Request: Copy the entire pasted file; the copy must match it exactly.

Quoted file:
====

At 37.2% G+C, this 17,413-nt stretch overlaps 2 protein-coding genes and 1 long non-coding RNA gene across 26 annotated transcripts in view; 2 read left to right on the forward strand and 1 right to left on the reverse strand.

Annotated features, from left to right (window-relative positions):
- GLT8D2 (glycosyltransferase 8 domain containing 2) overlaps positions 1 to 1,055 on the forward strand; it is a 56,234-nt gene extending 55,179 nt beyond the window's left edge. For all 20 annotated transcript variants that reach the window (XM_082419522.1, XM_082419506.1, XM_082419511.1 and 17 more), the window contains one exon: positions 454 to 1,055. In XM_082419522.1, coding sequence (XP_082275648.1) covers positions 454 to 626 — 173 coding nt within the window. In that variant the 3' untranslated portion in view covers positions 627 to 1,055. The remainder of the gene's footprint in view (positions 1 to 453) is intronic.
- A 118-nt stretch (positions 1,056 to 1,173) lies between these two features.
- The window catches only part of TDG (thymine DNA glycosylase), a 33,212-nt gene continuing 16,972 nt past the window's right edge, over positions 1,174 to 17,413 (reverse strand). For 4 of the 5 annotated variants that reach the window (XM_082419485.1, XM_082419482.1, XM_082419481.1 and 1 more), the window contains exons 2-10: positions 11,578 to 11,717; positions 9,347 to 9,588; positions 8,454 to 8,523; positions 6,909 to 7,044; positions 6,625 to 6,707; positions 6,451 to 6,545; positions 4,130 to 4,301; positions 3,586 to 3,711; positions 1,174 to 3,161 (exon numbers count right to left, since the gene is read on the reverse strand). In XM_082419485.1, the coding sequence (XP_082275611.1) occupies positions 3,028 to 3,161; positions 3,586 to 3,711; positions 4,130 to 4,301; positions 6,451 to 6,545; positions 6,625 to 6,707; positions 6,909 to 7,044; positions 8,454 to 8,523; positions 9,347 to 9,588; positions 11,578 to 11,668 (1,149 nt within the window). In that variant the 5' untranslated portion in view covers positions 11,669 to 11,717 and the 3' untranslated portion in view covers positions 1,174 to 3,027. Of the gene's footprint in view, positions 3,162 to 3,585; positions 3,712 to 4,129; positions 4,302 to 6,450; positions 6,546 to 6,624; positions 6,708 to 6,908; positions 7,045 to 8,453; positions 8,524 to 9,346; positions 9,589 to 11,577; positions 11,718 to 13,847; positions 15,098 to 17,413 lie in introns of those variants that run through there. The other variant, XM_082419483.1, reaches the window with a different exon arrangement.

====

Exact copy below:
At 37.2% G+C, this 17,413-nt stretch overlaps 2 protein-coding genes and 1 long non-coding RNA gene across 26 annotated transcripts in view; 2 read left to right on the forward strand and 1 right to left on the reverse strand.

Annotated features, from left to right (window-relative positions):
- GLT8D2 (glycosyltransferase 8 domain containing 2) overlaps positions 1 to 1,055 on the forward strand; it is a 56,234-nt gene extending 55,179 nt beyond the window's left edge. For all 20 annotated transcript variants that reach the window (XM_082419522.1, XM_082419506.1, XM_082419511.1 and 17 more), the window contains one exon: positions 454 to 1,055. In XM_082419522.1, coding sequence (XP_082275648.1) covers positions 454 to 626 — 173 coding nt within the window. In that variant the 3' untranslated portion in view covers positions 627 to 1,055. The remainder of the gene's footprint in view (positions 1 to 453) is intronic.
- A 118-nt stretch (positions 1,056 to 1,173) lies between these two features.
- The window catches only part of TDG (thymine DNA glycosylase), a 33,212-nt gene continuing 16,972 nt past the window's right edge, over positions 1,174 to 17,413 (reverse strand). For 4 of the 5 annotated variants that reach the window (XM_082419485.1, XM_082419482.1, XM_082419481.1 and 1 more), the window contains exons 2-10: positions 11,578 to 11,717; positions 9,347 to 9,588; positions 8,454 to 8,523; positions 6,909 to 7,044; positions 6,625 to 6,707; positions 6,451 to 6,545; positions 4,130 to 4,301; positions 3,586 to 3,711; positions 1,174 to 3,161 (exon numbers count right to left, since the gene is read on the reverse strand). In XM_082419485.1, the coding sequence (XP_082275611.1) occupies positions 3,028 to 3,161; positions 3,586 to 3,711; positions 4,130 to 4,301; positions 6,451 to 6,545; positions 6,625 to 6,707; positions 6,909 to 7,044; positions 8,454 to 8,523; positions 9,347 to 9,588; positions 11,578 to 11,668 (1,149 nt within the window). In that variant the 5' untranslated portion in view covers positions 11,669 to 11,717 and the 3' untranslated portion in view covers positions 1,174 to 3,027. Of the gene's footprint in view, positions 3,162 to 3,585; positions 3,712 to 4,129; positions 4,302 to 6,450; positions 6,546 to 6,624; positions 6,708 to 6,908; positions 7,045 to 8,453; positions 8,524 to 9,346; positions 9,589 to 11,577; positions 11,718 to 13,847; positions 15,098 to 17,413 lie in introns of those variants that run through there. The other variant, XM_082419483.1, reaches the window with a different exon arrangement.